From Up There


I want to live in a walled Medieval town on the top of a hill, one that is surrounded by vineyards and green fields and the occasional dot of a house or a farm in every direction. I want to catch myself from slipping on the white limestone cobbles and I want to sit under a tree in the square near the old cistern—it still bears the symbol of the State, winged lions in flight—that’s been capped so kids don’t fall into it and kill themselves, and read a book under a tree all afternoon. I want to wear a blue flowered sun dress and when the sun shifts too far in the afternoon, I want to pace on the stone walkway between the inner and outer fortifications, perched above that view of the fields and the vineyards and the river cutting across them, and I want to think of things to write. And then I want to go home to my room and write them.

I feel like, if this could come true, if I could spend the rest of my life in town like Motovun, which is real, which I can see out my window right now—that same view but in darkness, the single houses and farms below just flickering lights in the distance—it might spell that perfect thing we all see in our heads. The Thing That Would Make Me Happy, if any such thing could exist for anyone.

And then I hear my mother’s voice as though I’m hearing it skip and crackle through the tiny cell phone speaker, and she says, “My God, you’d be so bored. What would you do there?”

Why, I would read books. And I would write them.

And then there would be an instant of silence and she would say, “No, I mean, What are you going to do for the rest of the time.”

Motovun is like other kinds of towns in other places. There are breathtaking hilltop towns in France and Italy and Germany, their details all subtly different—the cistern in a different place, a different kind of steeple on the church—but they are the kinds of towns that spin me like a top, that make my fingertips buzz as I touch their centuries-old stone, walk their streets that are sloping and shifting with the ages, molding to the shape of the mountain underneath them. What makes it special, though, is that its most famous inhabitants were Venetian, allowing the city some of the beautiful flourishes that are mostly seen drooping over canals at almost-sub-sea level. Even the air feels cleaner up here, and I say that as someone who frowns at the notion of clearly preceptible differences in air quality between downtown Manhattan and an outcropping of rock in the center of northern Croatia. I know that the differences must exist, but to complain about them seems like a colossal misuse of time and energy. But standing here, watching the cats that belong to no one dart from one stoop to the other, I can’t help but wonder.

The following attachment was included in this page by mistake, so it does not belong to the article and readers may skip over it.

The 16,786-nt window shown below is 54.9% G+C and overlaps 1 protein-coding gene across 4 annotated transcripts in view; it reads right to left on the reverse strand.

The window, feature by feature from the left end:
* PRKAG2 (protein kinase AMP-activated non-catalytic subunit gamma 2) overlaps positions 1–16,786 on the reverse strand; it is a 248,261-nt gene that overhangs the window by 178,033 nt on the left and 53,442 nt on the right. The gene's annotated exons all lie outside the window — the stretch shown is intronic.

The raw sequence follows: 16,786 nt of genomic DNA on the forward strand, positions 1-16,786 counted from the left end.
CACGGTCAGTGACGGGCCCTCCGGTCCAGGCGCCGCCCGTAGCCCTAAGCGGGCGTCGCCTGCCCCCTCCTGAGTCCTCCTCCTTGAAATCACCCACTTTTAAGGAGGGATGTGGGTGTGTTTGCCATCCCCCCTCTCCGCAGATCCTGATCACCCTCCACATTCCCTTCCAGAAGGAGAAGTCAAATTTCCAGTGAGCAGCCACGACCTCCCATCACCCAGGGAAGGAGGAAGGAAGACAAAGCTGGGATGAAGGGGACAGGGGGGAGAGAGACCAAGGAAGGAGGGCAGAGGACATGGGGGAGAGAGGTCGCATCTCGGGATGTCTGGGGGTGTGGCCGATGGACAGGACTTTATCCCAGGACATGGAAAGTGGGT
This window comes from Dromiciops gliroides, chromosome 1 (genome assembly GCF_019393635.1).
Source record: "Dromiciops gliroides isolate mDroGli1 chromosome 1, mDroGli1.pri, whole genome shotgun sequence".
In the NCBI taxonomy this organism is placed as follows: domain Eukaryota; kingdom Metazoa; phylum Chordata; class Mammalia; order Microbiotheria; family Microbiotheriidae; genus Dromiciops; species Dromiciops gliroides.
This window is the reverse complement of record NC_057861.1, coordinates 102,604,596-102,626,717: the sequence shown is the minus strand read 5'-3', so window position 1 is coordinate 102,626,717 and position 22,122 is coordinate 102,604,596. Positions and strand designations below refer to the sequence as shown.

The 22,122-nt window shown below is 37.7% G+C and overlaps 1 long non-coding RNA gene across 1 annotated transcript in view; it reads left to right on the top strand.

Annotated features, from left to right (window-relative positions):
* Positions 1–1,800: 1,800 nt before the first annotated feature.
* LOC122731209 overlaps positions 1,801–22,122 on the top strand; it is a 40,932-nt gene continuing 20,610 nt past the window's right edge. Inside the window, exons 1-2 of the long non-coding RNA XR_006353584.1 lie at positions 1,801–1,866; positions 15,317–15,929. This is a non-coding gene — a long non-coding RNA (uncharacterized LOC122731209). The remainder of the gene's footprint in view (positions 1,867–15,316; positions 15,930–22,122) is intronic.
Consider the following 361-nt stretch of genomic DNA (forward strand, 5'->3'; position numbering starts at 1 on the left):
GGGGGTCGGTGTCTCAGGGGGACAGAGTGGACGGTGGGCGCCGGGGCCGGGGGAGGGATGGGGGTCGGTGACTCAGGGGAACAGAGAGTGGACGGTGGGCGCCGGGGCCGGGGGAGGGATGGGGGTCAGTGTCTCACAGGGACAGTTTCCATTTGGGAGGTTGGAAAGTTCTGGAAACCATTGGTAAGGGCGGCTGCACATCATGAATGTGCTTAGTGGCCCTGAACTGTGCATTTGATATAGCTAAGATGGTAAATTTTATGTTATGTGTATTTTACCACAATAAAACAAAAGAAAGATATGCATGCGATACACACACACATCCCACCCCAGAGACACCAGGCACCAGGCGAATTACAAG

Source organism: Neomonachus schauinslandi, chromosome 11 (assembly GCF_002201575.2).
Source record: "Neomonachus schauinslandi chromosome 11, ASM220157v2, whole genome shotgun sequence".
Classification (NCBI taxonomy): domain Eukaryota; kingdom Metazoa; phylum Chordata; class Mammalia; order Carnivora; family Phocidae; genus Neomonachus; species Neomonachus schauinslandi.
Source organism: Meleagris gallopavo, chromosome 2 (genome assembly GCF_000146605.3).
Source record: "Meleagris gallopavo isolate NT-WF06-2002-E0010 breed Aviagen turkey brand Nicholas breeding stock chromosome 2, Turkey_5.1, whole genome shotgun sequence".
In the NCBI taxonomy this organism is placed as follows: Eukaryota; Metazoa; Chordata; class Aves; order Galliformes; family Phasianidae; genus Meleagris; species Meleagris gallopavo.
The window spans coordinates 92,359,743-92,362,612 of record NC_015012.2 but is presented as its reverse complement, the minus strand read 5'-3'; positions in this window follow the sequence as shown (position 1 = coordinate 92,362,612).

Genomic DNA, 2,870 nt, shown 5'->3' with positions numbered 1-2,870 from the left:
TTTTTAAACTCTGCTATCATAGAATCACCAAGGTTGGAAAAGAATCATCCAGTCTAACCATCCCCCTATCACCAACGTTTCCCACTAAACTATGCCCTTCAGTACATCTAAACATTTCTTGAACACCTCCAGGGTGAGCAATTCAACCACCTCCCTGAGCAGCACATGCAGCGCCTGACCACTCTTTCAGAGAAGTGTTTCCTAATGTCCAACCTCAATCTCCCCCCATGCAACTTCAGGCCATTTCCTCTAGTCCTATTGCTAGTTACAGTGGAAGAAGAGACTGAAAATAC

What I could do with real time. Real quiet. Real space. While knowing that I would waste a lot of it, and not-write with a lot of it, and sit around worrying that the world was passing me by, like I did in the first 18 years of my life in a Massachusetts suburb that could seem almost as remote and ungrounded—something floating in its atmosphere—as a village on top of a mountain.

So I’ll leave Motovun tomorrow, the square and the cistern, the Venetian lions and flowers in stone, the terrace that overlooks the vineyards, its 300-year-old timbers the newest addition to the town’s architecture. Not because I have to. This is the thing that traveling has taught me. You don’t actually need to go anywhere, to do anything at all. But because Motovun is my happiness in two days, maybe three. In sun only. In a blue sun dress but not a yellow one. In a time where I’m not feeling lonely, when I have unlimited funds in the back. And how often would those things all happen at once? Not just seldom. Not just once a millennia. But never and nowhere, as fleeting as that fairy tale I might get to writing someday.

Travel provided by the tourism board of Istria, Croatia.

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